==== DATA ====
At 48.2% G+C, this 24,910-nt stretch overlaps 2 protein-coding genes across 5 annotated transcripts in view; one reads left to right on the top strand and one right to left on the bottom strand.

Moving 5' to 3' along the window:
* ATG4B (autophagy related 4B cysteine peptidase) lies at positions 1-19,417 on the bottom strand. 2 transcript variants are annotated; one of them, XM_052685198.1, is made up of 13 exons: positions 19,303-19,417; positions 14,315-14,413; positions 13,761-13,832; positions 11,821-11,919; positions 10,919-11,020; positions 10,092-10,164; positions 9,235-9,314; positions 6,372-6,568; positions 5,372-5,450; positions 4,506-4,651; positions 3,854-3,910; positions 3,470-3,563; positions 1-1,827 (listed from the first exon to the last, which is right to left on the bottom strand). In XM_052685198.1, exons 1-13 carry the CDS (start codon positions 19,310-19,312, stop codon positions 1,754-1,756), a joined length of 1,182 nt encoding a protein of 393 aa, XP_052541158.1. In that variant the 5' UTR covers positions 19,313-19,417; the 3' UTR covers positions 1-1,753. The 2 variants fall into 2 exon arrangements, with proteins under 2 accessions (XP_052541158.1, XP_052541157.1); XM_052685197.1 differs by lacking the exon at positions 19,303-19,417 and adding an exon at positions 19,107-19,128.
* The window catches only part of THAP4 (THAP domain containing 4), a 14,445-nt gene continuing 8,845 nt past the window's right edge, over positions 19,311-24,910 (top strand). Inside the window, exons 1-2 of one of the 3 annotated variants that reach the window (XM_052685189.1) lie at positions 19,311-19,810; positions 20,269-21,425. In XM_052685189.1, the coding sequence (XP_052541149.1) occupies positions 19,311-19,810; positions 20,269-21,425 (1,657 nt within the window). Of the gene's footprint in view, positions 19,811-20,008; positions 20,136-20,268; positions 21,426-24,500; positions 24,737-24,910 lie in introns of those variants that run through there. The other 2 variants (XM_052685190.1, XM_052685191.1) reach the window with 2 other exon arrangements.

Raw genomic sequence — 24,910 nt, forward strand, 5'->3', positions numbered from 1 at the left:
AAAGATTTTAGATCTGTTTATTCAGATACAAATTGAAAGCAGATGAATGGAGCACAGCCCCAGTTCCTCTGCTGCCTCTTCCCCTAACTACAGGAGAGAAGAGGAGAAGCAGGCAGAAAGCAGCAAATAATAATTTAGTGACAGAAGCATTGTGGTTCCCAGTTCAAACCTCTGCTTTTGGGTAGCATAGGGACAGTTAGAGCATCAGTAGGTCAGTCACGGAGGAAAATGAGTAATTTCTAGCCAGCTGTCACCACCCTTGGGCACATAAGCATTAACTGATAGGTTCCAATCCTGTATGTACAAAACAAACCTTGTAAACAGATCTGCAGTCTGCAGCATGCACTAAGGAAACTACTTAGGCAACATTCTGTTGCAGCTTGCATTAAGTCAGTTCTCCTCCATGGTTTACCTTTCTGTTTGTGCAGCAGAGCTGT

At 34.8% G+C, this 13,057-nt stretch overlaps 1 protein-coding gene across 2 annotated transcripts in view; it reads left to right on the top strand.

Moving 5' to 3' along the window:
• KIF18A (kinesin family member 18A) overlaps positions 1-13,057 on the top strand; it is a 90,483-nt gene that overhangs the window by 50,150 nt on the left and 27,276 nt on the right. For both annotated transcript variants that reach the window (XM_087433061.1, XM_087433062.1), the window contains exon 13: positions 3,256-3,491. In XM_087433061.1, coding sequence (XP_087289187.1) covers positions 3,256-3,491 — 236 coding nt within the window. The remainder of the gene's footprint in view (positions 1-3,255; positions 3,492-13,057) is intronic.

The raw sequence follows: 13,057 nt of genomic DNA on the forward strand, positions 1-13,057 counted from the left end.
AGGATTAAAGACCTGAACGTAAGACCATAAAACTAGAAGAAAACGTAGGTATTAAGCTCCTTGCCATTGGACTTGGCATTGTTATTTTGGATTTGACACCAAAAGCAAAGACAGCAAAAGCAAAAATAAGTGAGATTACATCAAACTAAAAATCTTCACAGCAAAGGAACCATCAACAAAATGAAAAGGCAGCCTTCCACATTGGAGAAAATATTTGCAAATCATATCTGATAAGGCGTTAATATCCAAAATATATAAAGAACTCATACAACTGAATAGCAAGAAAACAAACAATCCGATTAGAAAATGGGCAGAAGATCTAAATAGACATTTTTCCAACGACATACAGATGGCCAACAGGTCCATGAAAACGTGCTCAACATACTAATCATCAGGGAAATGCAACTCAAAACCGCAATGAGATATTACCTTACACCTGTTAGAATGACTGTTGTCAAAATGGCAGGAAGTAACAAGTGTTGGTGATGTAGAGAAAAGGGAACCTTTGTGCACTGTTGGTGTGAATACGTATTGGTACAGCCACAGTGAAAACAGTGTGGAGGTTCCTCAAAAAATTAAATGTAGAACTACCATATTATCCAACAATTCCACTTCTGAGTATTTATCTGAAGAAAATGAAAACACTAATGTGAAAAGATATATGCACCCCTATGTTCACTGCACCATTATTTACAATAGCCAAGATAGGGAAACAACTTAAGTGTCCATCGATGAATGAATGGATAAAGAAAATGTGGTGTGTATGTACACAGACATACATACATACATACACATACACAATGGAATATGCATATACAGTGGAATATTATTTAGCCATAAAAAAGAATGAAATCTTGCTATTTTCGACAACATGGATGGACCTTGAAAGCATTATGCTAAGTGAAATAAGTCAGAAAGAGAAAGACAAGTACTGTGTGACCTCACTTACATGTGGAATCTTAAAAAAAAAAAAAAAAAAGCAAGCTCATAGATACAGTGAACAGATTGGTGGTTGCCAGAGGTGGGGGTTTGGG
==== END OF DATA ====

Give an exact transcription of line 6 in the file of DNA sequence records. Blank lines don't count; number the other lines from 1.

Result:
AAAGATTTTAGATCTGTTTATTCAGATACAAATTGAAAGCAGATGAATGGAGCACAGCCCCAGTTCCTCTGCTGCCTCTTCCCCTAACTACAGGAGAGAAGAGGAGAAGCAGGCAGAAAGCAGCAAATAATAATTTAGTGACAGAAGCATTGTGGTTCCCAGTTCAAACCTCTGCTTTTGGGTAGCATAGGGACAGTTAGAGCATCAGTAGGTCAGTCACGGAGGAAAATGAGTAATTTCTAGCCAGCTGTCACCACCCTTGGGCACATAAGCATTAACTGATAGGTTCCAATCCTGTATGTACAAAACAAACCTTGTAAACAGATCTGCAGTCTGCAGCATGCACTAAGGAAACTACTTAGGCAACATTCTGTTGCAGCTTGCATTAAGTCAGTTCTCCTCCATGGTTTACCTTTCTGTTTGTGCAGCAGAGCTGT